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Clin Lung Cancer. 2015 Nov;16(6):514-22. doi: 10.1016/j.cllc.2015.04.003. Epub 2015 Apr 20.

Preliminary Safety, Pharmacokinetics, and Efficacy of Regorafenib, Cisplatin, and Pemetrexed in Patients With Advanced Nonsquamous Non-Small-Cell Lung Cancers.

Author information

1
Thoracic Oncology Service, Department of Medicine, Memorial Sloan Kettering Cancer Center, New York, NY; Weill Cornell Medical College, New York, NY. Electronic address: hellmanm@mskcc.org.
2
Department of Clinical Pharmacology Oncology, Bayer HealthCare, Berlin, Germany.
3
Department of Clinical Pharmacology Oncology, Bayer HealthCare, Whippany, NJ.
4
Thoracic Oncology Service, Department of Medicine, Memorial Sloan Kettering Cancer Center, New York, NY; Weill Cornell Medical College, New York, NY.
5
Department of Medicine, Section of Medical Oncology, Yale University School of Medicine, Yale Cancer Center, New Haven, CT.

Abstract

Regorafenib is an oral multitargeted kinase inhibitor with potent antiangiogenic activity. In this phase I trial we evaluated the safety, pharmacokinetics, and efficacy of regorafenib with cisplatin and pemetrexed for patients with advanced nonsquamous non-small-cell lung cancers (nsNSCLCs). Nine patients enrolled before premature termination of the study. Five of 9 (56%) patients had a partial response and the median progression-free survival was 7 months (range, 1.5-15.1 months). Regorafenib had acceptable tolerability and minor pharmacokinetic interactions in combination with standard doses of cisplatin and pemetrexed in patients with advanced nsNSCLCs.

BACKGROUND:

The combination of bevacizumab, an antiangiogenesis agent, with cytotoxic chemotherapy improves survival in patients with advanced nonsquamous non-small-cell lung cancers (nsNSCLCs). Regorafenib is an oral multitargeted kinase inhibitor with potent antiangiogenic activity that is approved for patients with advanced colorectal cancer and gastrointestinal stromal tumors. In this phase I trial we evaluated the safety, pharmacokinetics (PK), and efficacy of regorafenib with cisplatin and pemetrexed for patients with advanced nsNSCLCs.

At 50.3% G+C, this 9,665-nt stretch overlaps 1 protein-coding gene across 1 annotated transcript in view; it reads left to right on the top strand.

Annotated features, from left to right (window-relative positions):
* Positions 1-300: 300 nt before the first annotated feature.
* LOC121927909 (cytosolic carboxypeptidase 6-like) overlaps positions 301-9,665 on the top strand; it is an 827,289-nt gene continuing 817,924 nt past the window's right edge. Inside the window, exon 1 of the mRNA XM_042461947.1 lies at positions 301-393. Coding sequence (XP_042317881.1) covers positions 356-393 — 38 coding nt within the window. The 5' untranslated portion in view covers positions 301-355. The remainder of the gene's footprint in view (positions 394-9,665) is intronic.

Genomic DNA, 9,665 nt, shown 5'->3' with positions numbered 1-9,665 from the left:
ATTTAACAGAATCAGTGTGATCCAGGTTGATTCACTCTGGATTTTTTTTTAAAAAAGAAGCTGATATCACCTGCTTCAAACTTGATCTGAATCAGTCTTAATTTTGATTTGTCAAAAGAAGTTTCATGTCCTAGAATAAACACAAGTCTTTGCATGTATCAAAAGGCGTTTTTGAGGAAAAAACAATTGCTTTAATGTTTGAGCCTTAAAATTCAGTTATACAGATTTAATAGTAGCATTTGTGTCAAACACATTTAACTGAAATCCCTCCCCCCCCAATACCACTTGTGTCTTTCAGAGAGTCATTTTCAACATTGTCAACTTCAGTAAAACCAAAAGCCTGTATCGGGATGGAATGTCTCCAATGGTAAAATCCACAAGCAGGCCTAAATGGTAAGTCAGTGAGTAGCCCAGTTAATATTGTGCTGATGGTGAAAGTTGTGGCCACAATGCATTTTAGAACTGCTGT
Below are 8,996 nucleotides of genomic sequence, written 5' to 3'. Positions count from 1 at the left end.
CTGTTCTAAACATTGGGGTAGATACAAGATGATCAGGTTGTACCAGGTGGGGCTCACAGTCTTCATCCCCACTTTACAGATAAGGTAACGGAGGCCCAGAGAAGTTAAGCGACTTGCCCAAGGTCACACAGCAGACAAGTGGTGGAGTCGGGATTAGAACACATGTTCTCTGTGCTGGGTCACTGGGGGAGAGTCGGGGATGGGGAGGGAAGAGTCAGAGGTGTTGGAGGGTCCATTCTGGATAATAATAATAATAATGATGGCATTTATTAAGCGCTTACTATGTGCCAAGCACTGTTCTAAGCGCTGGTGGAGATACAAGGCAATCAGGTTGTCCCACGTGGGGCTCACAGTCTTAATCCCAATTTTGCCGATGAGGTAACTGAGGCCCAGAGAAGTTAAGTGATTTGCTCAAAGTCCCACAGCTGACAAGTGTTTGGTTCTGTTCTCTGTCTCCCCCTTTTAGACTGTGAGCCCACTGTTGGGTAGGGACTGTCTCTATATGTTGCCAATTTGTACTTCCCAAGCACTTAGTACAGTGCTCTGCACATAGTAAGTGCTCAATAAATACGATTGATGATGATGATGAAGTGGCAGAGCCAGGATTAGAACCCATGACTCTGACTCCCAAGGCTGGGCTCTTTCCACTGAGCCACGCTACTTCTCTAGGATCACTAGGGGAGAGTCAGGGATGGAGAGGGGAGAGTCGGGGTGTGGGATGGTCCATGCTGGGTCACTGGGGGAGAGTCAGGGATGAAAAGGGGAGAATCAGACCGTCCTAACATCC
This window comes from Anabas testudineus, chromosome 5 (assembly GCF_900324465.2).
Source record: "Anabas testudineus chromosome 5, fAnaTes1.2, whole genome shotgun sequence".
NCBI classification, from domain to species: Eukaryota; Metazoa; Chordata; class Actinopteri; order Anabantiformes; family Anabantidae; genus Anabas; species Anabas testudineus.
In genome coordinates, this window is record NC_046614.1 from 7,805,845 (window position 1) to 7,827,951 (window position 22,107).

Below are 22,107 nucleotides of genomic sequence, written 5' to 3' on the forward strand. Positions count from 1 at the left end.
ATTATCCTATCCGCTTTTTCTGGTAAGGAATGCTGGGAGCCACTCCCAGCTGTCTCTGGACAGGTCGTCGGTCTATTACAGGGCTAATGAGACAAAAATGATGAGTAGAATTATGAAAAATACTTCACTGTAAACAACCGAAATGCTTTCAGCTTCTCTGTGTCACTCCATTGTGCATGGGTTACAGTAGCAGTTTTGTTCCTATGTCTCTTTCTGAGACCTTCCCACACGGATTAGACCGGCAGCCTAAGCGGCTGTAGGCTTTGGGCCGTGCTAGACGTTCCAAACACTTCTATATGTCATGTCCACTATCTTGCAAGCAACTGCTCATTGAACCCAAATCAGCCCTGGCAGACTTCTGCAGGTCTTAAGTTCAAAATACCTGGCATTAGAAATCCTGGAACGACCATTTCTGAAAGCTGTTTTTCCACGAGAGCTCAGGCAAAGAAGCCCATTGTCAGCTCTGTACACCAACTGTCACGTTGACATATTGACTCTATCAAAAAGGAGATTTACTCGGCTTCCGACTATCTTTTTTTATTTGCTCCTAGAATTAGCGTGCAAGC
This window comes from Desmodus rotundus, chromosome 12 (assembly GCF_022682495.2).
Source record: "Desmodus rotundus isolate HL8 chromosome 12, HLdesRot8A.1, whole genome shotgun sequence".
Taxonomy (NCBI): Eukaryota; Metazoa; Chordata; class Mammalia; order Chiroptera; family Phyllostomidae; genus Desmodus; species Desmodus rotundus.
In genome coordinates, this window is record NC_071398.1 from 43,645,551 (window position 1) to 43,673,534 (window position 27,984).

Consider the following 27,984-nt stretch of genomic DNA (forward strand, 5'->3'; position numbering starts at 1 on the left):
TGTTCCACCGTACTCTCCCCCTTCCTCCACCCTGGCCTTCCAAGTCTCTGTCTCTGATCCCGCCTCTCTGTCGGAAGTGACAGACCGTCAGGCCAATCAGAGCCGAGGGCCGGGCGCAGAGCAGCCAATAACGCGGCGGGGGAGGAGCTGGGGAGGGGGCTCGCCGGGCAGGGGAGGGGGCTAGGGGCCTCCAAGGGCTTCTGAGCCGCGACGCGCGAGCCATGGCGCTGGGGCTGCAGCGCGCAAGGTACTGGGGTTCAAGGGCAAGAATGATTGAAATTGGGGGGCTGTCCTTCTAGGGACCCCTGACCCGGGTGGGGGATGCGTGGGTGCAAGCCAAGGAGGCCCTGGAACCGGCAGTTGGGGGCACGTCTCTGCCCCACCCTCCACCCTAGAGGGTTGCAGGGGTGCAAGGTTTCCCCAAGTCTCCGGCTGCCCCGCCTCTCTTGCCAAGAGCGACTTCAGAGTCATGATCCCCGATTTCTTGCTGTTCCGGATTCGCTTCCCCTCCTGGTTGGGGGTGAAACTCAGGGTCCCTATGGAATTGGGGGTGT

PATIENTS AND METHODS:

Chemotherapy-naive patients with advanced nsNSCLCs were treated with regorafenib 60 mg/d continuously and cisplatin 75 mg/m(2) with pemetrexed 500 mg/m(2) once every 21 days for up to 6 cycles. Thereafter, regorafenib with or without pemetrexed could be continued as maintenance.

RESULTS:

Nine patients enrolled before premature termination of the study because of slow recruitment and a change in the development strategy of regorafenib by the study sponsor. Five patients experienced at least 1 treatment-related Grade 3 adverse event. No Grade 4 or 5 toxicity occurred. Five of 9 (56%) patients had a partial response and the median progression-free survival was 7 months (range, 1.5-15.1 months). Minor PK interactions between regorafenib and chemotherapy were observed.

CONCLUSION:

Regorafenib had acceptable tolerability and minor PK interactions in combination with standard doses of cisplatin and pemetrexed in patients with advanced nsNSCLCs. Encouraging activity was appreciated in chemotherapy-naive patients with advanced nsNSCLCs. However, the small number of patients treated limits conclusions that can be drawn from these results.

TRIAL REGISTRATION:

ClinicalTrials.gov NCT01187615.

KEYWORDS:

Angiogenesis; Chemotherapy; Clinical Trial; NSCLC; Regorafenib

PMID:
26003007
PMCID:
PMC4750397
DOI:
10.1016/j.cllc.2015.04.003
[Indexed for MEDLINE]
Free PMC Article

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